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Terry's DRSSTC - Starting to come together...

Original poster: Terry Fritz <teslalist@xxxxxxxxxxxxxxxxxxxxxxx>

Hi All,

My second try at the protection card works perfectly ;-))




I had a tense moment when I could not find two stupid 47K 1/4 watt resistors in the house to complete it!! =:O But in the oldest deepest darkest bag of resistors, I finally found to of them! I will order about 10,000 extra from DigiKey Monday :o))

This card reads the primary current and has an adjustable trip point from 0 to 500 peak amps. If the current gets too high, it drops out the H-drive for 500mS. The card also monitors the IGBT heat sink temperature and is adjustable from 0C to 150C to stop the H-bridge if the IGBTs get too hot.

I sort of dry fit the stuff in the box so far:


I probably should have tried to squeeze the input filter and cap board down in size a little... The H-bridge almost gets lost since it is very small. I will either have a thinner fan from the top or mount the board on it's side. I have not "tested" the bridge yet, but I really like it!!


The bridge has four IRG4PF50WD IGBTS with built in reverse diodes as my OLTC used. They do about 750 amps and were some of the first high power fast semiconductor IGBTs to use copper plated conductors on the die surfaces to really get current out (not a secret anymore). I worked on the plating power supplies that make the semiconductor die for them ;-)) (in fact, I guess I worked on "all" the plasma supplies that make them...)

The TO-247 packs are mounted directly on the isolated heat sinks without any "silly pads". Electrical insulating pads are super bad for thermal transfer!! The packs are also mounted with spring "Bellville" washers which are really super important to "squeeze" the thermal grease down to minimal thickness over time. So the "die" and the "heatsinks" are really thermally connected well!! The thermal protection and nice fan take over from there. The reason for using small IGBTs and very small heatsinks is that this whole card has only $75 worth of parts on it! All the traces are super short and the thing is very small which helps speed and reduces all that "parasitic" crap. Sort of a repairable/workable "brick". It can be happily run from GDTs or opto drivers. For Fo bypass, it has two 4.7uF 600V CD 940 poly caps right under it across the buss. Not much will get past them to the electrolytics ;-)) I also have a 470V 6500A MOV across the output to "catch" the primary loop high voltage incase the IGBTs blow themselves away. I "think" the MOV's capacitance (~400pF) will also help "tame" the switching a little. Big 30V transorbs very directly from emitter to gate... The heat sinks have mounting pins but I tear two of them out (got in the way...) and don't solder them incase I have to pull off an IGBT/heatsink combo. There is not too much on the board so "IF" an IGBT blows, it should be cheap and easy to repair. The IGBTs are $7.11 in QTY 10 and $5.33 in QTY 100 (sold out from DigiKey tonight >:-)) All the connections to the board are big bolt on or screw clamps for easy hook up. The 5.1 ohm resistors may change in value at a whim... I might have added 10K little resistors across the gate just to pull down the IGBTS for testing, but that is trivial. Maybe should put a drain resistor across the caps (0.27Joule)... The board can be "played" with without fear of ESD damage... So while Jimmy, Dan, Steve, and Steve may have already figured everything out, maybe there is something a little "new" here ;-))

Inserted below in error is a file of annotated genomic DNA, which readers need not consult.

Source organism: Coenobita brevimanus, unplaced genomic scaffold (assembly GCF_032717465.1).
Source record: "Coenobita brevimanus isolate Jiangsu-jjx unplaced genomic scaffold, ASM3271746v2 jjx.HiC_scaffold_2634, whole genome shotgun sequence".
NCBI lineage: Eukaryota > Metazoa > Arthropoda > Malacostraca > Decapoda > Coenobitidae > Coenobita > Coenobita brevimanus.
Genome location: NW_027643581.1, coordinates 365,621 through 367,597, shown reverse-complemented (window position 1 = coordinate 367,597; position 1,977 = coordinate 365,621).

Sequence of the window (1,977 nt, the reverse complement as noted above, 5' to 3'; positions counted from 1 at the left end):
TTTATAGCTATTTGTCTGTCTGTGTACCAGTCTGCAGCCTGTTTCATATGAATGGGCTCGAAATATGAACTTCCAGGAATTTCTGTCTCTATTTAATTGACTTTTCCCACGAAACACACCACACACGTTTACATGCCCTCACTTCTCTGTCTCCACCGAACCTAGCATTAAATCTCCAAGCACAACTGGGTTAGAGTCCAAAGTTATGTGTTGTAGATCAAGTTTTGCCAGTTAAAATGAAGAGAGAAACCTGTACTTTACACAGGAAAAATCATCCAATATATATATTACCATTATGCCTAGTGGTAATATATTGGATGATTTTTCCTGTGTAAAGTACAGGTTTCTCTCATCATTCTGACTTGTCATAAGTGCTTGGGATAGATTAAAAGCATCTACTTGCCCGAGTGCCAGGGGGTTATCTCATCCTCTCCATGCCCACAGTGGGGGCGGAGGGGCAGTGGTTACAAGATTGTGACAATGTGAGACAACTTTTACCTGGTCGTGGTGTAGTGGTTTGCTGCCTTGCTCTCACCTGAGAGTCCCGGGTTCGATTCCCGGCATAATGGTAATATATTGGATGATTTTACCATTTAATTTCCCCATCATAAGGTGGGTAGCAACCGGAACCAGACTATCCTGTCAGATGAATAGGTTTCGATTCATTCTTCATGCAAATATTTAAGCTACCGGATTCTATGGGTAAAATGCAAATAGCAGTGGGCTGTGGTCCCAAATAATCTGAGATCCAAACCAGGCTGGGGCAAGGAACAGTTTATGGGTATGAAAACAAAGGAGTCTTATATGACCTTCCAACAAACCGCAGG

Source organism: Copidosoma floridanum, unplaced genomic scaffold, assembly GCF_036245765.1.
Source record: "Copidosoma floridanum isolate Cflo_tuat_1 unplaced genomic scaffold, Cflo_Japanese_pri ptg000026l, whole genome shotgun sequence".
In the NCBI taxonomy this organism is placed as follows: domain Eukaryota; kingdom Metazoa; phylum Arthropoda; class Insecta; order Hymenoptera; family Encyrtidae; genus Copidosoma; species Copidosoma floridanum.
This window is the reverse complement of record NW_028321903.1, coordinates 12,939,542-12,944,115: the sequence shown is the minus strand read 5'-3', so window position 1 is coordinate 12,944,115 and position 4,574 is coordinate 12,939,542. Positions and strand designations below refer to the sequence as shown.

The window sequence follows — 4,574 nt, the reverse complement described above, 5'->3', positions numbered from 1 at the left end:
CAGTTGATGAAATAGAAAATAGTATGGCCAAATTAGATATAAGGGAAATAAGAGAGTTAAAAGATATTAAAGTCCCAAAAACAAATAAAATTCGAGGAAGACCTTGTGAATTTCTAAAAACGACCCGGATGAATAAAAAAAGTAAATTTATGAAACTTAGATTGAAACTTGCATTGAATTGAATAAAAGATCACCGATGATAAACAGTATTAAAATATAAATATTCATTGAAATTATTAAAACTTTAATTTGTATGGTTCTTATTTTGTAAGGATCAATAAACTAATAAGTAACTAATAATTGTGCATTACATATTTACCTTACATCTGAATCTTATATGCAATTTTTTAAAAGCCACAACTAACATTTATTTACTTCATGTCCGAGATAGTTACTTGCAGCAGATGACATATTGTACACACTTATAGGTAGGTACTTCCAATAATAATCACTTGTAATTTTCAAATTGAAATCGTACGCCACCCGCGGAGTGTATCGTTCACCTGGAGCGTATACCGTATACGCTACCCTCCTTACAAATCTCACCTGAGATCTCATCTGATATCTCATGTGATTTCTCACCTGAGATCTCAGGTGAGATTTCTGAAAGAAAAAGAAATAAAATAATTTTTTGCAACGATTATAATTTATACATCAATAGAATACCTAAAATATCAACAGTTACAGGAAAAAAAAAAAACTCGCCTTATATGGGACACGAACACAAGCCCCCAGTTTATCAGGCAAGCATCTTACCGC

The controller is looking very much like a digital computer (old style) these days... The big aluminum box is real nice since it houses the mess very nicely!! I worry about propagation errors... I know a guy that builds chess playing CPUs/computers out of plain TTL gates for "fun".... Might have to get his advice... It would be easy if it did not have to work so darn fast...